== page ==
Why does gold E string sound the way it does?

December 14, 2020, 1:43 PM · Does anyone know the exact scientific reason why gold E strings sound warmer and have more upper overtones than plain steel (assuming you agree)? Plain steel E's ring for a longer time on the open E and have a decent bass, presumably because it's just 1 material, but of course doesn't have the same quality as the gold E. I know that people complain about the Gold E whistling more (which is true) but I don't see why you would trade whistling for a nicer tone, especially since to some degree you can control whistling, but not control the upper limit of your tone quality? It's not that much more expensive either; I bought a Lenzner gold for 5 euros at the local store. Literally a third of the price of the much more famous Olive gold E. To be fair though, haven't tried it...

Anyway enough rambling, just wondering if anyone can explain.

Replies (11)

Edited: December 14, 2020, 2:16 PM · As a chemist, I cannot explain this phenomenon, but I can speculate wildly that the warm sound has its origins in the same relativistic inner-orbital stabilization effects that are used to rationalize the characteristic yellow color of metallic gold.

Now if you believe that, I've got some even more preposterous conspiracy theories that might interest you as well.

Kidding aside, were I to approach this question from a scientific vantage, my first question would be whether the observation itself can be verified empirically. And that is not a matter of whether one "believes" it or "agrees" with the OP. First I would have to define or somehow articulate what it means for one sound to be "warmer" than another, and then I would have to conduct some kind of blind test of listeners with violins having different kinds of e-strings to see if the gold ones really do sound "warmer" to a population of listeners on a statistically valid basis, by surveying their perceptions of the sound according to the provided definition of "warmth".

Only then would I seek the advice of metallurgists and mechanical engineers who might help me delve more deeply into the unique properties of gold that might be responsible for the phenomenon, which might include qualities of the pure metal (density, hardness, modulus, etc.) or qualities of the interface that it forms with the substrate (the steel string), or still other properties that are beyond my expertise or imagination.

Gold forms an alloy very quickly with mercury. It would be interesting to soak a "gold" e string in mercury for some time to form this alloy and see if the sound has changed. Of course, mercury is toxic so you'd have to take appropriate precautions to avoid mercury exposure at every stage of that experiment, and that would be quite difficult. It's a very bad idea and I wouldn't want to try it myself, but it is an item of long-standing curiosity for me. A better idea would be to have strings prepared with a range of gold alloys of varying composition. Perhaps then the "warmth" of one's violin string might be a continuously adjustable parameter that could yield tremendous profits for the folks at Pirastro.

December 14, 2020, 3:08 PM · Ähm... In my experience the "Pirastro gold" is one of the most stable, non-whistling strings, and warm. But I don't know, is it really gold plated or just named like that...?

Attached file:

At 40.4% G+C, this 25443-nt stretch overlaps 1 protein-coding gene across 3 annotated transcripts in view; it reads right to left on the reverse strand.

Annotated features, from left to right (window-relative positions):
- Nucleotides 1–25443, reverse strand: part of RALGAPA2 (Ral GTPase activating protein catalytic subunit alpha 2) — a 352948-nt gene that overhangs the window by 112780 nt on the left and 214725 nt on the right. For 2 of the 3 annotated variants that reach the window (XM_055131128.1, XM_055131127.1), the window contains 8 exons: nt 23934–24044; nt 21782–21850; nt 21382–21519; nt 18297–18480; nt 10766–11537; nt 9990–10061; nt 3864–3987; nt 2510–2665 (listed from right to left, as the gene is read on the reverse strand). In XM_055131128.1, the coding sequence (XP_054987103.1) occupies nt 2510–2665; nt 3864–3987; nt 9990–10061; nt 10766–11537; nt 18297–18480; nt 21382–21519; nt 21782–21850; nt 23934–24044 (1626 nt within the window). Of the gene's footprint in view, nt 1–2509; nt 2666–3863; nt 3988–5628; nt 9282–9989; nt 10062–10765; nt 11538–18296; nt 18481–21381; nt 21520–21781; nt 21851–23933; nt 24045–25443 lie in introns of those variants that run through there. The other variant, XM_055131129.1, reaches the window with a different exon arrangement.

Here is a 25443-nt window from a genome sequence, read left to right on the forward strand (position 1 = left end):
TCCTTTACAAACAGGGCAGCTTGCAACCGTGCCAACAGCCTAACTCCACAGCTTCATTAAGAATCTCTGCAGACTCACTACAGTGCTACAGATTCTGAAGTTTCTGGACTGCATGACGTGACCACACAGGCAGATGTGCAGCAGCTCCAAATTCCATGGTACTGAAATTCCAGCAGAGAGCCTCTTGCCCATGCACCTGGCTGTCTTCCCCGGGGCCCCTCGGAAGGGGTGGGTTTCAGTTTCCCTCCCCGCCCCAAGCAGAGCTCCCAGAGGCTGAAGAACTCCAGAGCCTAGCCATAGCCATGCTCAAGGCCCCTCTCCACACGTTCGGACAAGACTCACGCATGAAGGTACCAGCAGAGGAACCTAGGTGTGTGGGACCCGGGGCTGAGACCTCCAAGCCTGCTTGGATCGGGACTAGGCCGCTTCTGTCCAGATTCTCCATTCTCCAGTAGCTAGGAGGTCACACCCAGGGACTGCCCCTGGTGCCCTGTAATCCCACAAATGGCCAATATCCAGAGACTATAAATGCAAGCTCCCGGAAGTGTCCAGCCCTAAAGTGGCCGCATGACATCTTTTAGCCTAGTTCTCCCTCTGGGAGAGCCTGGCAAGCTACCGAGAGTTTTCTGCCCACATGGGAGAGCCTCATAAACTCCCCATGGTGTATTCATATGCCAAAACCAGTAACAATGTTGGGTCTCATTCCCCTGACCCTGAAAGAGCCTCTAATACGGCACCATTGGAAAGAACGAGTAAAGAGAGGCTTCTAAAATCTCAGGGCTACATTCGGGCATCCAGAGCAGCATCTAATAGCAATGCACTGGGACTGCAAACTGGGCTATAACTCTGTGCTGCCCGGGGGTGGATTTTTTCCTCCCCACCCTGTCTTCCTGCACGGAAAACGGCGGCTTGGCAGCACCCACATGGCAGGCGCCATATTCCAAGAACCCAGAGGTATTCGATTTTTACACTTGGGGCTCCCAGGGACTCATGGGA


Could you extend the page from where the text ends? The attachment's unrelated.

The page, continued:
Kapan golden spiral is something I like, too. While Goldbrokat is easy to whistle with, if need be.
Not an answer to the original question, I know... Any physics geeks around?
Edited: December 14, 2020, 3:36 PM · The Pirastro Gold (Wondertone), which people call "Gold Label", is not an actual gold plated string, it's steel, more specifically, Tin-plated carbonsteel. The "Gold" name comes from the set to which it belongs, funny enough, the other three strings of the set also aren't gold strings, but gut strings. Gold is just the name Pirastro decided to give them.
Goldbrokat is brighter and also isn't gold plated, it's plain steel.

Gold and Platinum plated strings whistle more.

I don't know why gold makes the sound warmer, but it's the same even with rosin, gold rosin (with gold powder) makes the sound warmer. I even use a Gold loop fine tuner, I've heard it makes the sound a tiny bit warmer too x) At least it looks great.

December 14, 2020, 3:43 PM · Gold powder mixed into rosin makes the sound warmer? And all this time I thought warm sound only came from vacuum tubes.
Edited: December 14, 2020, 4:07 PM · I am not into believing whayever I am told. Indeed I question most of what string makers say unless I can corroborate it with personal experience. So please forgive me in believing there are distinct differences between gold-plated strings and other platings, for better or worse.

Similarly, many tin-plated steel Es do not sound the same. While the audience is certain to not hear the difference (it is not as obvious as with gut core vs synthetic), we do, and we also realize what effect any given E has on the string balance and "sheen" of the rest of the strings.

I have seen admittedly rare pictures of some soloists using gold plated strings, though it is not the norm. But I do not think they care about cutting costs-perhaps the "regular" Es may be less risky to play professionally (though once I was the audience of a great soloist for which the regular E string also whistled quite a few times... it just can happen even if you are an excellent player, barring one of the whistle-free steel E strings.) Some have just used Goldbrokats/Gold Labels/Larsens all their life and see little reason to stray from their own tried and true formula.

I think that scientifically some have explained in this forum and elsewhere that the minuscule plating does slow the response somewhat, which results in easier whistling under suboptimal conditions (a slight accident in bow contact/pressure, for instance.) So at least we can confirm the plating does make a difference-tin plated strings can and do whistle during live performance, but the gold plated strings offer less room for error.